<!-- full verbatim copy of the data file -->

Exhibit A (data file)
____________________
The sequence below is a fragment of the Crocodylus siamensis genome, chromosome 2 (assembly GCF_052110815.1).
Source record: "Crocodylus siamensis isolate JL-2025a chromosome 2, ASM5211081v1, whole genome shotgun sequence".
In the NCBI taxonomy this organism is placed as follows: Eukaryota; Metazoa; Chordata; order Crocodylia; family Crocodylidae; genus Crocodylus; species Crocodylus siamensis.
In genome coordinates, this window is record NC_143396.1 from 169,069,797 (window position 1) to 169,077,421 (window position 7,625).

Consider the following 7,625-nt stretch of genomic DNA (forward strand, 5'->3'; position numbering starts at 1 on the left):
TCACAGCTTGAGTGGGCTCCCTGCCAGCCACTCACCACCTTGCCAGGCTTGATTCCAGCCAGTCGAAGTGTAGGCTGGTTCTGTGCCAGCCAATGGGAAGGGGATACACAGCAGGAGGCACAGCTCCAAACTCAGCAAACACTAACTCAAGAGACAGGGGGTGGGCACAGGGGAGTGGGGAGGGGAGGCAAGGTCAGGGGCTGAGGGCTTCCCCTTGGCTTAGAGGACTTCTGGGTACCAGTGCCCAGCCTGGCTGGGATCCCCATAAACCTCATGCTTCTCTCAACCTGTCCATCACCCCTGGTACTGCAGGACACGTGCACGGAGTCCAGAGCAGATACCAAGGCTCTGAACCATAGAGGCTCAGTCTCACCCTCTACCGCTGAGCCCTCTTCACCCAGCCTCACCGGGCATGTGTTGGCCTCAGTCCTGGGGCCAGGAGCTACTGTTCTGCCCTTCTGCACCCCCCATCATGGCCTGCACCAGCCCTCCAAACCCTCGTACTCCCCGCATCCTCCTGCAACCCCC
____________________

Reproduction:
The sequence below is a fragment of the Crocodylus siamensis genome, chromosome 2 (assembly GCF_052110815.1).
Source record: "Crocodylus siamensis isolate JL-2025a chromosome 2, ASM5211081v1, whole genome shotgun sequence".
In the NCBI taxonomy this organism is placed as follows: Eukaryota; Metazoa; Chordata; order Crocodylia; family Crocodylidae; genus Crocodylus; species Crocodylus siamensis.
In genome coordinates, this window is record NC_143396.1 from 169,069,797 (window position 1) to 169,077,421 (window position 7,625).

Consider the following 7,625-nt stretch of genomic DNA (forward strand, 5'->3'; position numbering starts at 1 on the left):
TCACAGCTTGAGTGGGCTCCCTGCCAGCCACTCACCACCTTGCCAGGCTTGATTCCAGCCAGTCGAAGTGTAGGCTGGTTCTGTGCCAGCCAATGGGAAGGGGATACACAGCAGGAGGCACAGCTCCAAACTCAGCAAACACTAACTCAAGAGACAGGGGGTGGGCACAGGGGAGTGGGGAGGGGAGGCAAGGTCAGGGGCTGAGGGCTTCCCCTTGGCTTAGAGGACTTCTGGGTACCAGTGCCCAGCCTGGCTGGGATCCCCATAAACCTCATGCTTCTCTCAACCTGTCCATCACCCCTGGTACTGCAGGACACGTGCACGGAGTCCAGAGCAGATACCAAGGCTCTGAACCATAGAGGCTCAGTCTCACCCTCTACCGCTGAGCCCTCTTCACCCAGCCTCACCGGGCATGTGTTGGCCTCAGTCCTGGGGCCAGGAGCTACTGTTCTGCCCTTCTGCACCCCCCATCATGGCCTGCACCAGCCCTCCAAACCCTCGTACTCCCCGCATCCTCCTGCAACCCCC